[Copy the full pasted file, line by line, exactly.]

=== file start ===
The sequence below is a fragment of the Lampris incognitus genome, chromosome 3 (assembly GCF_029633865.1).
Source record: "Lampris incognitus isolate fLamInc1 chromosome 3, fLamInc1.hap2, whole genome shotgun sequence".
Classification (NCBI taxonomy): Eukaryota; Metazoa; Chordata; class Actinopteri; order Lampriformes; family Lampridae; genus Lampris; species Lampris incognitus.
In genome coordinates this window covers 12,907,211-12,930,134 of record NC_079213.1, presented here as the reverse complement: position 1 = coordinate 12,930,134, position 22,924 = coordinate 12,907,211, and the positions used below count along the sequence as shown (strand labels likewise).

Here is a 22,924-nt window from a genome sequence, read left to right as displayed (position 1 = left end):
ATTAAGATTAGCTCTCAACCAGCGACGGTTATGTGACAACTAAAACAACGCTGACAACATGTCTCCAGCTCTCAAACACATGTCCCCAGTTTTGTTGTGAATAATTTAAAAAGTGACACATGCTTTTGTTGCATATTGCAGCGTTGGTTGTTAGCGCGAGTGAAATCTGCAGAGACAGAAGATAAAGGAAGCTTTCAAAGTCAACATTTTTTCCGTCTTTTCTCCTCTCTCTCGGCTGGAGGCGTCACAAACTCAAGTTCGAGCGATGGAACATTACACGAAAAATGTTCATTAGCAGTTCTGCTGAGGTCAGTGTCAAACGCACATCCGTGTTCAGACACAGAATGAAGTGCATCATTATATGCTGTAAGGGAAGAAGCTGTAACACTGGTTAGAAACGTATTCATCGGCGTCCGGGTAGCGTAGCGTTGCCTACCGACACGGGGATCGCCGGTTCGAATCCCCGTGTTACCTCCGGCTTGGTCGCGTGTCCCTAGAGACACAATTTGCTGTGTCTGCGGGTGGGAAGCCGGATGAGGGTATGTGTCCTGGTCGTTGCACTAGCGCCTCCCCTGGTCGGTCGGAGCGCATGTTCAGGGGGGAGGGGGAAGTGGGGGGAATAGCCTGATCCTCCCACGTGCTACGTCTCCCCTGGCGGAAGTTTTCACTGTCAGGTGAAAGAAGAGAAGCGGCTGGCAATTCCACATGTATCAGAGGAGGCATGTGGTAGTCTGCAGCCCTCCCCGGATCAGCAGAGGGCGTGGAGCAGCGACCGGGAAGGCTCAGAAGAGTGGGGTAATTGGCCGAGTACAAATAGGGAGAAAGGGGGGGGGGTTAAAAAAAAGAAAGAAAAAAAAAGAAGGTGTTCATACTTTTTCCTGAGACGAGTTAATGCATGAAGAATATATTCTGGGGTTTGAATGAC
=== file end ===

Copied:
The sequence below is a fragment of the Lampris incognitus genome, chromosome 3 (assembly GCF_029633865.1).
Source record: "Lampris incognitus isolate fLamInc1 chromosome 3, fLamInc1.hap2, whole genome shotgun sequence".
Classification (NCBI taxonomy): Eukaryota; Metazoa; Chordata; class Actinopteri; order Lampriformes; family Lampridae; genus Lampris; species Lampris incognitus.
In genome coordinates this window covers 12,907,211-12,930,134 of record NC_079213.1, presented here as the reverse complement: position 1 = coordinate 12,930,134, position 22,924 = coordinate 12,907,211, and the positions used below count along the sequence as shown (strand labels likewise).

Here is a 22,924-nt window from a genome sequence, read left to right as displayed (position 1 = left end):
ATTAAGATTAGCTCTCAACCAGCGACGGTTATGTGACAACTAAAACAACGCTGACAACATGTCTCCAGCTCTCAAACACATGTCCCCAGTTTTGTTGTGAATAATTTAAAAAGTGACACATGCTTTTGTTGCATATTGCAGCGTTGGTTGTTAGCGCGAGTGAAATCTGCAGAGACAGAAGATAAAGGAAGCTTTCAAAGTCAACATTTTTTCCGTCTTTTCTCCTCTCTCTCGGCTGGAGGCGTCACAAACTCAAGTTCGAGCGATGGAACATTACACGAAAAATGTTCATTAGCAGTTCTGCTGAGGTCAGTGTCAAACGCACATCCGTGTTCAGACACAGAATGAAGTGCATCATTATATGCTGTAAGGGAAGAAGCTGTAACACTGGTTAGAAACGTATTCATCGGCGTCCGGGTAGCGTAGCGTTGCCTACCGACACGGGGATCGCCGGTTCGAATCCCCGTGTTACCTCCGGCTTGGTCGCGTGTCCCTAGAGACACAATTTGCTGTGTCTGCGGGTGGGAAGCCGGATGAGGGTATGTGTCCTGGTCGTTGCACTAGCGCCTCCCCTGGTCGGTCGGAGCGCATGTTCAGGGGGGAGGGGGAAGTGGGGGGAATAGCCTGATCCTCCCACGTGCTACGTCTCCCCTGGCGGAAGTTTTCACTGTCAGGTGAAAGAAGAGAAGCGGCTGGCAATTCCACATGTATCAGAGGAGGCATGTGGTAGTCTGCAGCCCTCCCCGGATCAGCAGAGGGCGTGGAGCAGCGACCGGGAAGGCTCAGAAGAGTGGGGTAATTGGCCGAGTACAAATAGGGAGAAAGGGGGGGGGGTTAAAAAAAAGAAAGAAAAAAAAAGAAGGTGTTCATACTTTTTCCTGAGACGAGTTAATGCATGAAGAATATATTCTGGGGTTTGAATGAC